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in and out of huaraz

PERÚ: IN AN OUT OF HUARAZ

Huaraz is not a pretty town – most of it was destroyed in the 70s by a massive earthquake and the city which rose phoenix-like from the ruins is a rude mass of raw concrete block and cheap brick constructions, a forest of exposed steel reinforcing sprouting from flat cement rooftops with a view to quick expansion when the money and need appear. But above this sprawling graceless mess the mountains rise in effortless splendor and within an hour you can be there. Add to this a bustling market and a range of interesting people coming and going it turns out to be a place to linger for some time, in between various forays into the Cordillera.

The Cordillera Blanca rising above Huaraz.

...

FOOD

While in Huaraz, I sample a few dishes outside my usual budget of 4 or 5 soles (around $2) a meal.

Cuy (guinea pig) is South America's signature dish. The beasts are on the small, bony and lean side. My final verdict is that they are tasty enough but hard work to eat and not up to fulfilling a hungry cyclists gargantuan appetite. It is possible that they are better suited to their role of tiny furry friends while still squeaking.

A meal more appropriate to the task of feeding cyclists is pacha manka - a traditional dish featuring a range of meats slow baked to mouth watering tenderness in hot coals and earth along with various root vegetables.

The various offerings arrive neatly wrapped lending the experience a lucky dip feel. You can expect to find chicken, pork, beef, sweet potatoes, tamales and other tasty treats in the parcels..

On the street women sell syrupy drinks that attract bees...

...in vast numbers:...

... not to be approached lightly by diabetics, apiphobes or those suffering from bee-allergies.

EXPLORING THE QUEBRADAS

Within an hour of the centre of Huaraz, a series of ‘quebradas’ that open out their finger-like tendrils deep into the Cordillera offer endless opportunities for exploration from day trips to two or three day hikes.

It's a simple business to set off on an easy three day walk up...

... the quebrada...

... into the luminous territory of glaciers...

... to the rocky summit, before dropping down into the adjacent quebrada for a return to Huaraz.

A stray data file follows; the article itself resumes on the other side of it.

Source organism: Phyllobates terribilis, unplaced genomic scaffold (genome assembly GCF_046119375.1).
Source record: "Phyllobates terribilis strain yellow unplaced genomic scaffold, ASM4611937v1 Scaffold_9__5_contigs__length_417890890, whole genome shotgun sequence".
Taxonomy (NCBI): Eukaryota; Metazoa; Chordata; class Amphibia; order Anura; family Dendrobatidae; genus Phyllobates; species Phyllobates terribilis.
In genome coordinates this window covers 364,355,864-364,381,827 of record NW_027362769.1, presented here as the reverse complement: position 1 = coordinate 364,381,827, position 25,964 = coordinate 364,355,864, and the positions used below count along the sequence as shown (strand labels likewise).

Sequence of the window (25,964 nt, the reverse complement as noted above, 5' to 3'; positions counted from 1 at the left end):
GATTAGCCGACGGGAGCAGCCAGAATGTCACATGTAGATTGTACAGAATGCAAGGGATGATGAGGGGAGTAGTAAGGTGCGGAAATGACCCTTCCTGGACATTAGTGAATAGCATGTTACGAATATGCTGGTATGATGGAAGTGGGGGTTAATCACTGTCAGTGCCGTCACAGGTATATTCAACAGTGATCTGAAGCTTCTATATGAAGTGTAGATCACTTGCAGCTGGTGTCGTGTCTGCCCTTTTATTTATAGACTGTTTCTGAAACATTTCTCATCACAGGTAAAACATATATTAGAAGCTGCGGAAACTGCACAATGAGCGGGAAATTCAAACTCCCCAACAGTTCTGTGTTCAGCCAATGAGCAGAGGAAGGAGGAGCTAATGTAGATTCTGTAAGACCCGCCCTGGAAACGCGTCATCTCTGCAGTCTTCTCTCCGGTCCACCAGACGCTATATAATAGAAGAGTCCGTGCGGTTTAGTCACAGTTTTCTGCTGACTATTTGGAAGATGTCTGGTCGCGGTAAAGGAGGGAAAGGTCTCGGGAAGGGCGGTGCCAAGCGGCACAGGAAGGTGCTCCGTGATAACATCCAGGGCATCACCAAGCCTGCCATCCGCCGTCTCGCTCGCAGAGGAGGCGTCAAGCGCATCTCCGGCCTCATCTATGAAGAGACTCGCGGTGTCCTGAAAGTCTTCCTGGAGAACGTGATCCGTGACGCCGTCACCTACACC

One of the joys of hanging out in Huaraz is meeting a few like-minded people. Harriet and Neil (aka Pikes on Bikes) have set themselves up in an apartment in Huaraz for six months to definitively explore all of the trekking options in the area and so they provide not only good company but also a wealth of information.

Harriet, Neil and I set off on a day trip to visit Laguna Lejiacocha which sits just below Copa's summit. The walk starts in a village that boasts the usual population of mama pigs...

...and baby pigs.

This curious little one left a big blog of piggish mush on my camera lens which unfortunately I did not notice for some time so my photos for the next day or two feature an unfortunate and ugly mystery smear.

Hysterically barking dogs are also a big part of Peruvian village life...

... but once we rise above that things are a little more tranquil. Hillary leads the way...

... followed by Neil.

The wild flowers are passing out of season but there is still...

... plenty to admire.

An intricate glacier decorates the mountain...

... above the green waters of the lake where we sit and refuel on trail snacks before turning around and descending again.

CORDILLERA NEGRA

Venturing into the Cordillera Negra offers a birds-eye view of Huaraz and a more distant perspective on Blanca’s peaks. Neil and I set off for an short ride in the hills on a day when Harriet is unfortunately incapacitated by unwelcome stomach guests.

The road winds up out of Huaraz...

... to provide a birds-eye view of the city with the cloud-topped peaks of the Cordillera Blanca rising up behind.

We turn off the pavement onto a dirt road that inevitably leads...

... to a mine. Mining is Peru's big current money spinner but the environmental cost is heavy and heavily contested. These buildings are long abandoned.

{ 2 } Comments

  1. Harriet | September 29, 2013 at 5:04 pm | Permalink

    Great post Amelia!

  2. anna | September 29, 2013 at 5:13 pm | Permalink

    Ummmm… who’s Amelia?

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